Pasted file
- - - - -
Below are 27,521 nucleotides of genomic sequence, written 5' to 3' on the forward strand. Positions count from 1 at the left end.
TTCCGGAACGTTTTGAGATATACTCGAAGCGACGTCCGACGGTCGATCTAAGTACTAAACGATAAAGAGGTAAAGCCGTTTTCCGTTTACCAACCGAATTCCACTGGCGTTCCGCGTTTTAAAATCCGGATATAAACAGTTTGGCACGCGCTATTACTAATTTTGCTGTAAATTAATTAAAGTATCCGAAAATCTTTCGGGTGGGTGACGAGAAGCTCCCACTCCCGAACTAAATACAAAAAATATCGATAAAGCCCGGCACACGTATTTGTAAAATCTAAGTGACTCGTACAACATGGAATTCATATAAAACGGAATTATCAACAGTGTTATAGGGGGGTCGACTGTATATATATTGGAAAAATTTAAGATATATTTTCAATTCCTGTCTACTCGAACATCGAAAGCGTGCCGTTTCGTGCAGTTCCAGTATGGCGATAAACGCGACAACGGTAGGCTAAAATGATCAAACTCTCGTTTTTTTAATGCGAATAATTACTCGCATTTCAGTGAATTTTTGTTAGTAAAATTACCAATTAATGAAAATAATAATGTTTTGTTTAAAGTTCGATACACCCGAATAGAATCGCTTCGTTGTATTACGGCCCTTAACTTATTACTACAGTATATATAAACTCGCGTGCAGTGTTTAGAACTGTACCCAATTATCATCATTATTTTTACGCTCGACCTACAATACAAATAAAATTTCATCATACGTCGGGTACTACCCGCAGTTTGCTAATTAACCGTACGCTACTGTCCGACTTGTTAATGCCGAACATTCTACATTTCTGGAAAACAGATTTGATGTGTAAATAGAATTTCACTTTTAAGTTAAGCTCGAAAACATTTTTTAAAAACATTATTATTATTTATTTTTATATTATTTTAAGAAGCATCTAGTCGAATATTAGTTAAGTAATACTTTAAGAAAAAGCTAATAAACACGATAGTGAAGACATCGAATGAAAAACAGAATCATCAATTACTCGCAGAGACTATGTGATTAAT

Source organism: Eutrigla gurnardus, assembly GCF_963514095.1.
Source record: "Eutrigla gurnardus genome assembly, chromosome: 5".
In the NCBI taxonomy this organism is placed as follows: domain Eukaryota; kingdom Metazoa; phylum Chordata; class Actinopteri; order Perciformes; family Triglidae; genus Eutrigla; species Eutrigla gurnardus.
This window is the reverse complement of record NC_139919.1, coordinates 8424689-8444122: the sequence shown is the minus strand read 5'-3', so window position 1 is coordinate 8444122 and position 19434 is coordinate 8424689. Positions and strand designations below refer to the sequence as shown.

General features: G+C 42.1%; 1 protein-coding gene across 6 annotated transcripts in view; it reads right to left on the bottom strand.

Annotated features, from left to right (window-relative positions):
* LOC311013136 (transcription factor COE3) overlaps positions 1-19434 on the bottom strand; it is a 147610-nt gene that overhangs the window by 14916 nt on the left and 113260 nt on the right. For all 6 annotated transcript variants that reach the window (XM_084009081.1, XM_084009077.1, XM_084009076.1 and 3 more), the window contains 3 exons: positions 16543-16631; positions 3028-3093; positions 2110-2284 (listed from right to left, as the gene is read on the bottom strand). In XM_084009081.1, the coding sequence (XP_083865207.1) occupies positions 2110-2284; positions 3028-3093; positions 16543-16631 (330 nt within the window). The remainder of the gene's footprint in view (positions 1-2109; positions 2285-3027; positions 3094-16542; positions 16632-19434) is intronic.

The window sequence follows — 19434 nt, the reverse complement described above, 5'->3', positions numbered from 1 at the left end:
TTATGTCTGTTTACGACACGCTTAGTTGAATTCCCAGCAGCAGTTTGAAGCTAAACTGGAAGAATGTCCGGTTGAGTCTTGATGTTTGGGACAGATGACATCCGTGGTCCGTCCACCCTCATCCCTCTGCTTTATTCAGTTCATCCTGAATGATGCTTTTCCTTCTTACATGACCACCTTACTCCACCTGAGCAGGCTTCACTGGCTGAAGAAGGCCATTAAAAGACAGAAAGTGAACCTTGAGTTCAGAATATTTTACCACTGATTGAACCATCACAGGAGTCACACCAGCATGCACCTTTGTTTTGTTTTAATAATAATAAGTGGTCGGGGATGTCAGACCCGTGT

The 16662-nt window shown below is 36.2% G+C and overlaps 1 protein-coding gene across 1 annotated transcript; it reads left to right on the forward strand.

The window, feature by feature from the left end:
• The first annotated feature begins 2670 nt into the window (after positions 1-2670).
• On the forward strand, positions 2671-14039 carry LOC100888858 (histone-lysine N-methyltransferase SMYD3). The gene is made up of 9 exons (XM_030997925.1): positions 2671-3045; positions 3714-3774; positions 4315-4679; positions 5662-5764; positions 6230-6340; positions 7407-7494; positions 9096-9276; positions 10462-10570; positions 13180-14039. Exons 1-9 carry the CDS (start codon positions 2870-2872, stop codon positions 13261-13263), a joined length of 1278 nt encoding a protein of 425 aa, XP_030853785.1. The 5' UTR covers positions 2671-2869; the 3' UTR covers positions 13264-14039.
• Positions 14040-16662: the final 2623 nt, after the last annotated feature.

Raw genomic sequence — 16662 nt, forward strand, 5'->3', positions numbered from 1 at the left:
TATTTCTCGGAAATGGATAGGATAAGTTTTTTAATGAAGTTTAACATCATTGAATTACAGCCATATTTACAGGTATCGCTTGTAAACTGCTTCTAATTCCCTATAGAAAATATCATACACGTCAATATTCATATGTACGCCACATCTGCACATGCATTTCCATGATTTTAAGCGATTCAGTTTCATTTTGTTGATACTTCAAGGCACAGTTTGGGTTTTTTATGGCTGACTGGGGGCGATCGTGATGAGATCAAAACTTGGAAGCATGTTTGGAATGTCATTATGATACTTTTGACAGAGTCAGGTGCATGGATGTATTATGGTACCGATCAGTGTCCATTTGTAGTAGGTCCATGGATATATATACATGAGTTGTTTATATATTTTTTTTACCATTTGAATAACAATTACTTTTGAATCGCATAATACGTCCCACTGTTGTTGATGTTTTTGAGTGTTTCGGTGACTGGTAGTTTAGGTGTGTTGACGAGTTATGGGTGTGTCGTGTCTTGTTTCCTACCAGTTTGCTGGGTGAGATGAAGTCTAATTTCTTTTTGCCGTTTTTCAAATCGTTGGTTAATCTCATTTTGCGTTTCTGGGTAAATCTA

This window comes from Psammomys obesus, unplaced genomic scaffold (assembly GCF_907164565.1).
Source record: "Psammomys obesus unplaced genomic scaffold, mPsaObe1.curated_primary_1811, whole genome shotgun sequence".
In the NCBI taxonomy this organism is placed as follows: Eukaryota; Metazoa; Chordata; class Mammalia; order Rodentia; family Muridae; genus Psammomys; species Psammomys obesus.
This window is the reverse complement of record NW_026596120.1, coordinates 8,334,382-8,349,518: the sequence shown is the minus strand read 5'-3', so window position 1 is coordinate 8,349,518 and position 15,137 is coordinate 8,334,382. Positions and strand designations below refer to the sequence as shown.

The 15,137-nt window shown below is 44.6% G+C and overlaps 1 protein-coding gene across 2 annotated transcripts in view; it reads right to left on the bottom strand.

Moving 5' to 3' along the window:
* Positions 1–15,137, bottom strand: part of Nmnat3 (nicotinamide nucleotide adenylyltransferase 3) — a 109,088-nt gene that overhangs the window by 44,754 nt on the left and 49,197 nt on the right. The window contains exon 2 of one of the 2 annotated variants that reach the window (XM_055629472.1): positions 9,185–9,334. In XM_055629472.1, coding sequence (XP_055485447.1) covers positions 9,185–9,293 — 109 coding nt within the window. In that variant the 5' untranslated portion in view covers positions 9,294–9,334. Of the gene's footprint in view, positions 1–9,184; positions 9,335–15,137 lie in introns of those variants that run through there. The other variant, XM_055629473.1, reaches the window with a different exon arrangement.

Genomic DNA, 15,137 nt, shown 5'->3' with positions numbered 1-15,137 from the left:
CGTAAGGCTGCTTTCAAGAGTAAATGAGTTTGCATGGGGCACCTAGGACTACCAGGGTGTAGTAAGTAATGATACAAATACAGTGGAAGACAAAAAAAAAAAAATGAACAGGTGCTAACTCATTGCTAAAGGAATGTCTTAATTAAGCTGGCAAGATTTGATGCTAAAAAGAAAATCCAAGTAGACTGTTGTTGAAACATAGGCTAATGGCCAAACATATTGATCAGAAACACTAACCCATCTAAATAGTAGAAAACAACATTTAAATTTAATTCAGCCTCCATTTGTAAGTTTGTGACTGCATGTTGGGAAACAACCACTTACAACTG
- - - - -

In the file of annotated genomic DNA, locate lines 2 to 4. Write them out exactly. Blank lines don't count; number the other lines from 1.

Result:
TTCCGGAACGTTTTGAGATATACTCGAAGCGACGTCCGACGGTCGATCTAAGTACTAAACGATAAAGAGGTAAAGCCGTTTTCCGTTTACCAACCGAATTCCACTGGCGTTCCGCGTTTTAAAATCCGGATATAAACAGTTTGGCACGCGCTATTACTAATTTTGCTGTAAATTAATTAAAGTATCCGAAAATCTTTCGGGTGGGTGACGAGAAGCTCCCACTCCCGAACTAAATACAAAAAATATCGATAAAGCCCGGCACACGTATTTGTAAAATCTAAGTGACTCGTACAACATGGAATTCATATAAAACGGAATTATCAACAGTGTTATAGGGGGGTCGACTGTATATATATTGGAAAAATTTAAGATATATTTTCAATTCCTGTCTACTCGAACATCGAAAGCGTGCCGTTTCGTGCAGTTCCAGTATGGCGATAAACGCGACAACGGTAGGCTAAAATGATCAAACTCTCGTTTTTTTAATGCGAATAATTACTCGCATTTCAGTGAATTTTTGTTAGTAAAATTACCAATTAATGAAAATAATAATGTTTTGTTTAAAGTTCGATACACCCGAATAGAATCGCTTCGTTGTATTACGGCCCTTAACTTATTACTACAGTATATATAAACTCGCGTGCAGTGTTTAGAACTGTACCCAATTATCATCATTATTTTTACGCTCGACCTACAATACAAATAAAATTTCATCATACGTCGGGTACTACCCGCAGTTTGCTAATTAACCGTACGCTACTGTCCGACTTGTTAATGCCGAACATTCTACATTTCTGGAAAACAGATTTGATGTGTAAATAGAATTTCACTTTTAAGTTAAGCTCGAAAACATTTTTTAAAAACATTATTATTATTTATTTTTATATTATTTTAAGAAGCATCTAGTCGAATATTAGTTAAGTAATACTTTAAGAAAAAGCTAATAAACACGATAGTGAAGACATCGAATGAAAAACAGAATCATCAATTACTCGCAGAGACTATGTGATTAAT

Source organism: Eutrigla gurnardus, assembly GCF_963514095.1.
Source record: "Eutrigla gurnardus genome assembly, chromosome: 5".